Jenings continued to live quietly in London from 1783 until his death. He called on JQA when the latter passed through London on his way to his first diplomatic post at The Hague, and expressed the loyal American sentiments he had always expressed to JQA’s father (JQA, Diary, 25 Oct. 1794; Memoirs, 53–54). That he was something of a busybody seems clear, but until much more explicit evidence of misconduct or disloyalty on his part is brought to light, the damning charges of Laurens, repeated by Francis (Wharton ed., Dipl. Corr. Amer. Rev. description begins Francis Wharton, ed., The Revolutionary Diplomatic Correspondence of the United States, Washington, 1889; 6 vols. description ends , 4:285, note), cannot be accepted.
The personal data on Jenings in this note were largely furnished by Mr. John M. Jennings, Director of the Virginia Historical Society, where an Edmund Jenings letterbook, 1756–1769, and other papers of his are preserved. Much scattered information on him will be found in the biographies and published correspondence of Arthur, Richard Henry, and William Lee. The privately printed pamphlets exchanged by Jenings and Laurens, which are so rare as to have been seldom examined by scholars, are entered in Sabin description begins Joseph Sabin and others, comps., A Dictionary of Books Relating to America, from Its Discovery to the Present Time, New York, 1868–1936; 29 vols. description ends 35984, 35985, 39258; no library in the United States is known to possess all three.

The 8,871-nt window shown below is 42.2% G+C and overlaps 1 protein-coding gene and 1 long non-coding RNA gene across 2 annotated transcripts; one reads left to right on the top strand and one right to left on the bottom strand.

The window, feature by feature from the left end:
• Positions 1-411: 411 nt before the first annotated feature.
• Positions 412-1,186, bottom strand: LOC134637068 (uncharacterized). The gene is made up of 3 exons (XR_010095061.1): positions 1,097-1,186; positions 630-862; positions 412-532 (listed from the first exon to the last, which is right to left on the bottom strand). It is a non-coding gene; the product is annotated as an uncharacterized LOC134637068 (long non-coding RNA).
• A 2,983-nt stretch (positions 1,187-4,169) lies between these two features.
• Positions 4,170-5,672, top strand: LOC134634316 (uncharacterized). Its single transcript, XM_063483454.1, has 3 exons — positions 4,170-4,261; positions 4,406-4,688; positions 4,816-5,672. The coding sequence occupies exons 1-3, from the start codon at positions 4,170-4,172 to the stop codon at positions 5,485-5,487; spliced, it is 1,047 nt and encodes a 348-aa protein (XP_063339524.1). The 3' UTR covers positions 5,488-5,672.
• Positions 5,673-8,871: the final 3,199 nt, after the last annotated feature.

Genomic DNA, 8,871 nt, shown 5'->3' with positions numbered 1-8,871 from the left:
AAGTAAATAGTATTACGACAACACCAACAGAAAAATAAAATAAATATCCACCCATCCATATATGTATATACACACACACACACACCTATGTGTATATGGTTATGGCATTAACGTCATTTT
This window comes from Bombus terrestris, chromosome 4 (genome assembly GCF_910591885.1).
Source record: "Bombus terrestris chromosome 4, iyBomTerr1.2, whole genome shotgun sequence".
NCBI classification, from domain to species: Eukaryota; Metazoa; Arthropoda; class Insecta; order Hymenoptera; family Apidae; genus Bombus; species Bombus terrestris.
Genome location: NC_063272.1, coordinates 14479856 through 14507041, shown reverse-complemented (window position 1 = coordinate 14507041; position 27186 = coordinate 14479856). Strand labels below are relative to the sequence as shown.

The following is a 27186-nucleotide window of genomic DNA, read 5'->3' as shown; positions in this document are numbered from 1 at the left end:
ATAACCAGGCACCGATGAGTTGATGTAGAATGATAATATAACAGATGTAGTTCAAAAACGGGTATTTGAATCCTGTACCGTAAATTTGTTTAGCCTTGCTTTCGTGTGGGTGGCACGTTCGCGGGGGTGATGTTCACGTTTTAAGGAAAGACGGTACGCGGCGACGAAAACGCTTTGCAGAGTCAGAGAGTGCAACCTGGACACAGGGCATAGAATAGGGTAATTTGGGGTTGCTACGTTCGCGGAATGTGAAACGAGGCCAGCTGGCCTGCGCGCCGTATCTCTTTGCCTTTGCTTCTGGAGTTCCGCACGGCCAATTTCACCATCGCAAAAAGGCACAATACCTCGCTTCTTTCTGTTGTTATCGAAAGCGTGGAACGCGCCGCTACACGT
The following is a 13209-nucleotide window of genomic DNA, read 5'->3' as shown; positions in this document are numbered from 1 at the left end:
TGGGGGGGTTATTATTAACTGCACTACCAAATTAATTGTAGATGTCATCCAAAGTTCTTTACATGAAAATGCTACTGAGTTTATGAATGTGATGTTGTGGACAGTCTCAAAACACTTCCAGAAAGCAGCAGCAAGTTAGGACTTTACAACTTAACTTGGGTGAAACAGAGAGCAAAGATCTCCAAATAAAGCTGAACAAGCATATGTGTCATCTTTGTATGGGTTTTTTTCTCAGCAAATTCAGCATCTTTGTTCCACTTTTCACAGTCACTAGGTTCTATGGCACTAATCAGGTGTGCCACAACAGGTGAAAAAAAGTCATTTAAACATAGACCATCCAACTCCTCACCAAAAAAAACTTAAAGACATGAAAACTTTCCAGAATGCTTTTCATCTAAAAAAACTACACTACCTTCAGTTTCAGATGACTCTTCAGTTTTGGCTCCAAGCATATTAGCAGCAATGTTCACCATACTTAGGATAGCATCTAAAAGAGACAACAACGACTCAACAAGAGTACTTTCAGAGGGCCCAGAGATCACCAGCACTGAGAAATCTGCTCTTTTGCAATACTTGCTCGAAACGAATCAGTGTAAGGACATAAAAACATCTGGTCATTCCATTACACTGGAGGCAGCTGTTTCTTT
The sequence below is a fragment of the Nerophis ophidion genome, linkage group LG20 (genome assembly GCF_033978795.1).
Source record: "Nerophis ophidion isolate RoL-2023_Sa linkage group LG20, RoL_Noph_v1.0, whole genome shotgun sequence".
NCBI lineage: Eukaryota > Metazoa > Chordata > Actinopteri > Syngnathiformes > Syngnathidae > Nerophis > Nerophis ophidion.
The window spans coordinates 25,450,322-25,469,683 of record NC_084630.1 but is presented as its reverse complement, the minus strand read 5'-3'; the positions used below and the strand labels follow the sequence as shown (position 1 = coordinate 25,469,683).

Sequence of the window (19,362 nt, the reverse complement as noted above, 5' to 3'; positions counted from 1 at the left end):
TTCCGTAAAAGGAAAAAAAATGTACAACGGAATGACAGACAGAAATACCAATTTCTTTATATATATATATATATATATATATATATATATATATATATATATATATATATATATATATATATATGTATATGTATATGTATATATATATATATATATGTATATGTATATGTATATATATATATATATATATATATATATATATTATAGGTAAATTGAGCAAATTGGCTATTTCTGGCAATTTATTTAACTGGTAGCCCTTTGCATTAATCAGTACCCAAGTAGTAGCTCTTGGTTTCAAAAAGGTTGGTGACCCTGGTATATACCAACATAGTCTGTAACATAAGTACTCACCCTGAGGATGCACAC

1779 March 12. Fryday.1
About one O Clock arrived at Nantes at L’hotelle de la Comedie, Rue,2 after a Journey of near five days, having sett off from Passy Monday the 8th. This Journey, which was by Versailles, is thro the most barren and least cultivated Part of France.
After Dinner, I had the Honour to be visited by the following American Gentlemen. Mr. Williams, Mr. Williams my Pupil,3 Mr. Lloyd, Mr. Ridley,4 Mr. Wharton, Mr. Lee, Mr. Daubrèe , Mr . Maese , Captn. Jones,5 Lt. Brown, Mr. Ingraham , Mr. Cummings, Mr. Bradford, Mr. 
Mr. Jno. Lloyd is a sensible Man. He says that the french officers of Marine, consider Convoys as a disgracefull Service. They hate to be ordered to convoy Merchant Vessells. That when a Convoy is ordered, the officer is negligent and the Merchant dares not complain. The Marine officers and Police officers, and Custom house officers are connected together, and if a Merchant complains he is marked out as an obnoxious Person and Advantages are taken of him, so that he hold his Tongue.
1. First entry in “P[aper] B[ook] No. 29” (our D/JA/29), which consists of two gatherings of unstitched leaves without covers. These were evidently put together for JA to carry in his pocket, for use when his larger bound journal was packed up and inaccessible. Having made this single entry, JA did not recur to this “paper book” again until 28 April; the intervening entries were written in D/JA/47.
4. Matthew Ridley, a Maryland merchant and agent for his state in Europe (Kathryn Sullivan, Maryland and France, 1774–1789, Phila., 1936, ch. 6). Ridley was a correspondent of JA’s and kept valuable diaries of his European sojourn, which are with other papers of his in MHi.
5. John Paul Jones had recently secured, through the good offices of the French government, the vessel he named the Bonhomme Richard, and was fitting her out for a cruise later this year that was to become famous. Several of the persons mentioned here were Jones’ officers or associates in this venture.